U.S. President Barack Obama and first lady Michelle Obama arrive for the Comander-in-Chief's Inaugural Ball at the Walter Washington Convention Center January 21, 2013 in Washington, DC. Obama was sworn-in for his second term of office earlier in the day. (Photo by Chip Somodevilla/Getty Images)
Designer Jason Wu just got doubly famous.
The man behind Michelle Obama's bridal-esque inaugural confection from four years ago returned to the White House inaugural stage - this time in ravishing red.
It was the first time a designer had scored a one-two punch since Nancy Reagan and James Galanos graced the balls in the 1980s. Some fashion watchers expressed surprise that the first lady didn't opt to pluck another unknown designer from obscurity and put them on the fashion map.
Baring her famous biceps, Obama chose a shimmery ruby halter gown cut from chiffon and velvet with a keyhole neckline, belted waist and plunging back. Her hair, straight for the swearing-in ceremony, was feathered slightly to the side. On her left wrist, a stack of sparkling bangles. On her finger, a diamond ring from Kimberly McDonald. On her feet, matching red satin Jimmy Choo pumps.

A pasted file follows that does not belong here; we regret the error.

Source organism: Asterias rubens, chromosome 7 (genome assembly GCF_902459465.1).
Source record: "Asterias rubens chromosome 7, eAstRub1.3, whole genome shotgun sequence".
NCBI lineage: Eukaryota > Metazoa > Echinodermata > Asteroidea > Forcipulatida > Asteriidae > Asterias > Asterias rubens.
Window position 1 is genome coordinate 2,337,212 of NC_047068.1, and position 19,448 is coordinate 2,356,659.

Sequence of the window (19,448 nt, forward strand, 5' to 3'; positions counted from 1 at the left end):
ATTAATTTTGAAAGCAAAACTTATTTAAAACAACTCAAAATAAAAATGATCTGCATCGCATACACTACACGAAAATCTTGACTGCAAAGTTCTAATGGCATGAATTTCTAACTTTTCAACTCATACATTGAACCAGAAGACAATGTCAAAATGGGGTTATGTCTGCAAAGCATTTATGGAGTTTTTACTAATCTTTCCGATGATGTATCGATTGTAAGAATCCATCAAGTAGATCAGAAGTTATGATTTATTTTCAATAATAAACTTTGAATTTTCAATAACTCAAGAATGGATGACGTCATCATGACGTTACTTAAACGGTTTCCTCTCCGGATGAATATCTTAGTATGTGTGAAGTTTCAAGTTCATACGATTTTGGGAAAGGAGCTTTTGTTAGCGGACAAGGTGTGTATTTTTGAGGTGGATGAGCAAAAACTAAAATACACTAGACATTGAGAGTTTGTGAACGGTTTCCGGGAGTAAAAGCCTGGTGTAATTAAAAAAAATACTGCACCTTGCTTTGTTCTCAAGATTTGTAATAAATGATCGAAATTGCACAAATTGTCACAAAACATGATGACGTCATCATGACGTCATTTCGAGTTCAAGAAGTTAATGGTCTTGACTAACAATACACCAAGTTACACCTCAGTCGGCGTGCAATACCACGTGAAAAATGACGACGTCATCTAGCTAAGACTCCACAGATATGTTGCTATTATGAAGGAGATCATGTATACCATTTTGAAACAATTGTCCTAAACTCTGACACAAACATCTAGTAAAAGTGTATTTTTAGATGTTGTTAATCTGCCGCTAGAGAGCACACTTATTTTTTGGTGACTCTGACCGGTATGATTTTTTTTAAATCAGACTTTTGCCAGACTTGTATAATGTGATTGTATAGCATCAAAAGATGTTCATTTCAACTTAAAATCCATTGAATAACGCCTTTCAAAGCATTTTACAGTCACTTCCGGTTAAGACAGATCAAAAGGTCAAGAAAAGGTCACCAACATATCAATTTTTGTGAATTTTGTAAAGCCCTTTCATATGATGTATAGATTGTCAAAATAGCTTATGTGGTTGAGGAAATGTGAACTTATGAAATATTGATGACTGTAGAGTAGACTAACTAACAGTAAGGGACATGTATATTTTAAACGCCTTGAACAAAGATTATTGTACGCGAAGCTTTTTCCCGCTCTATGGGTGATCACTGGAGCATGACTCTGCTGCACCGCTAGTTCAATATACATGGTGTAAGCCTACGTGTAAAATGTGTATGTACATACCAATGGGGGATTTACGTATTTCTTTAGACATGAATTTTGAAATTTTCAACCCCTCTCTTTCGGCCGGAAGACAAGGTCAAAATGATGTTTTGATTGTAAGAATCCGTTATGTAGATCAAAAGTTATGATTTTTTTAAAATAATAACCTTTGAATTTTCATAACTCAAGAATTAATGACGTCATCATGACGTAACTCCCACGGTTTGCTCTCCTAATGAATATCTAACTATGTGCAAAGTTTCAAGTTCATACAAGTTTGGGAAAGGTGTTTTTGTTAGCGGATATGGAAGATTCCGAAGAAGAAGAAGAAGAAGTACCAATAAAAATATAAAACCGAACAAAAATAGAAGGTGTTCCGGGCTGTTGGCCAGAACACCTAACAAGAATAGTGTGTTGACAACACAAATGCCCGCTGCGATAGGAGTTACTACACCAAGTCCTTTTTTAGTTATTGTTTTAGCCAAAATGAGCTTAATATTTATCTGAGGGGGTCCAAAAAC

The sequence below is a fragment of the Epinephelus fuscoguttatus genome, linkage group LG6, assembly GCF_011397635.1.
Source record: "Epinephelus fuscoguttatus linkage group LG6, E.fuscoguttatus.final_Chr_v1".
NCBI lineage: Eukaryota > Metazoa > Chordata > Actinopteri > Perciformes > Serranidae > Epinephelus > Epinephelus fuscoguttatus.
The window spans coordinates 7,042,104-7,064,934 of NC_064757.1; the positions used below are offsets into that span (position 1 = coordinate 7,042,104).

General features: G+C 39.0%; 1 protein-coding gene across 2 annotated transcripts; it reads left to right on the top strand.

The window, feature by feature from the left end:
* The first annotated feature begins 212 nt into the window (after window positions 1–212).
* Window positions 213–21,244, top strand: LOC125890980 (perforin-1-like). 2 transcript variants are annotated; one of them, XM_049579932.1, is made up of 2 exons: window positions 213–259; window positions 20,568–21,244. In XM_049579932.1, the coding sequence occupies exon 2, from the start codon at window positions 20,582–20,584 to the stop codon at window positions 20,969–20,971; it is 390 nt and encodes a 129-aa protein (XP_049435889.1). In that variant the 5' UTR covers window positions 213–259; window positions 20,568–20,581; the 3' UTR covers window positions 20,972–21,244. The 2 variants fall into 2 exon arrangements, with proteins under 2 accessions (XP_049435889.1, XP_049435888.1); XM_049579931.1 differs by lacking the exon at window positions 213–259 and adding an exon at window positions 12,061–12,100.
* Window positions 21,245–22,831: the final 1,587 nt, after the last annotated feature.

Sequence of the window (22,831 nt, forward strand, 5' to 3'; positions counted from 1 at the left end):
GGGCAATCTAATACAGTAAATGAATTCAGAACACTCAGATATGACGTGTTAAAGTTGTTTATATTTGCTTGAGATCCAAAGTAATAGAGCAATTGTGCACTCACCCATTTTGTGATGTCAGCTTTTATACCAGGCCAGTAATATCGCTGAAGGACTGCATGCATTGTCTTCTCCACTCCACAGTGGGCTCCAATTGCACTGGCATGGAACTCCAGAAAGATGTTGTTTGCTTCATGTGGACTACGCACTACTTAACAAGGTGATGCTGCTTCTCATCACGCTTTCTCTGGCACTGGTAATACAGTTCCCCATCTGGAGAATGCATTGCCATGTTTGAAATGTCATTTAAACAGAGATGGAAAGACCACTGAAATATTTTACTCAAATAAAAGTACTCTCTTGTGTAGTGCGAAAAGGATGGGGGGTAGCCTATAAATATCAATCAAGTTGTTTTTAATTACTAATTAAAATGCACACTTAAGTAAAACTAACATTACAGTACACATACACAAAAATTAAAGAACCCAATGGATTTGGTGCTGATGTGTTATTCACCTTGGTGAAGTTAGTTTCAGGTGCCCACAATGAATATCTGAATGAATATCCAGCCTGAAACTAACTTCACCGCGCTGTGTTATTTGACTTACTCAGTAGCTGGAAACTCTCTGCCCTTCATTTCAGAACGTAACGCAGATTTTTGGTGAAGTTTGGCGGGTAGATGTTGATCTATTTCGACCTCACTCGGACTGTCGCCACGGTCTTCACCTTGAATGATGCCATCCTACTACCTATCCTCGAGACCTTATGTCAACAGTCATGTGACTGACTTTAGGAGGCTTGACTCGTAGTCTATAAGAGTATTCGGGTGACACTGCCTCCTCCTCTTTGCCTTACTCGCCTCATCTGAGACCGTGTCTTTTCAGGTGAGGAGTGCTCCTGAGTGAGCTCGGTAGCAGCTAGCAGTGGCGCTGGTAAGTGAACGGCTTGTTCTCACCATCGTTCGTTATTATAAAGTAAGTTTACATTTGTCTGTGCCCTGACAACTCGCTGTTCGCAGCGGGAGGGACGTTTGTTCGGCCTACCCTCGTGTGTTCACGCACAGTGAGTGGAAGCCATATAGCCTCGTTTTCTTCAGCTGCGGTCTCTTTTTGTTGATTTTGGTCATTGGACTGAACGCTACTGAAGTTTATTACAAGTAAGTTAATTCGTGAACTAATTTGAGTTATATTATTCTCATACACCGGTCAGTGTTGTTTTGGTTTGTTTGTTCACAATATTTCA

The dress was a modern departure from the frilly white one-shouldered gown she wore during the first inaugural. Speaking on CNN, Elle creative director Joe Zee called the ruby shade "optimistic." The last first lady to wear red to an inaugural ball was Laura Bush in Texan Michael Faircloth's design, for her husband's first term.
"Some may dispute the quality of our president, but nobody disputes the quality of our first lady," President Obama said by way of announcing his "date."
For the hours preceding the reveal, all of Twitter was asking, "Where is it?" After what seemed like an interminable drum roll of speeches and introductions at the Commander-in-Chief's Ball, the main event - the first lady - waltzed out to wild applause and into fashion history.
The reaction online was equally wild, with assessments of "stunning" and "superb." Posted Kate Betts, author of Everyday Icon: Michelle Obama and the Power of Style: "I like it - sleek and still romantic, and powerful!" As @deedeeindc put it: "Waited all day. And the dress did not disappoint."
Sure, tomato is on trend. But InStyle editor Ariel Foxman liked the "elegant, eye-catching" Wu repeat for loftier reasons. "The first lady managed to quickly punctuate weeks of speculation and perhaps de-emphasize weeks of ongoing dress deliberation to come," he said. "Mrs. Obama dressed the part but is able to move the conversation along, to focus on other matters that concern her, the president and the American people."
Nevertheless, minutes after the unveiling, Wu's website crashed.
Since he exploded onto the style scene in 2009, thanks to Obama, Wu has dressed everyone from Target shoppers (his 2012 collection sold out in hours) to red carpet walkers (Diane Kruger, Reese Witherspoon, Zoe Saldana).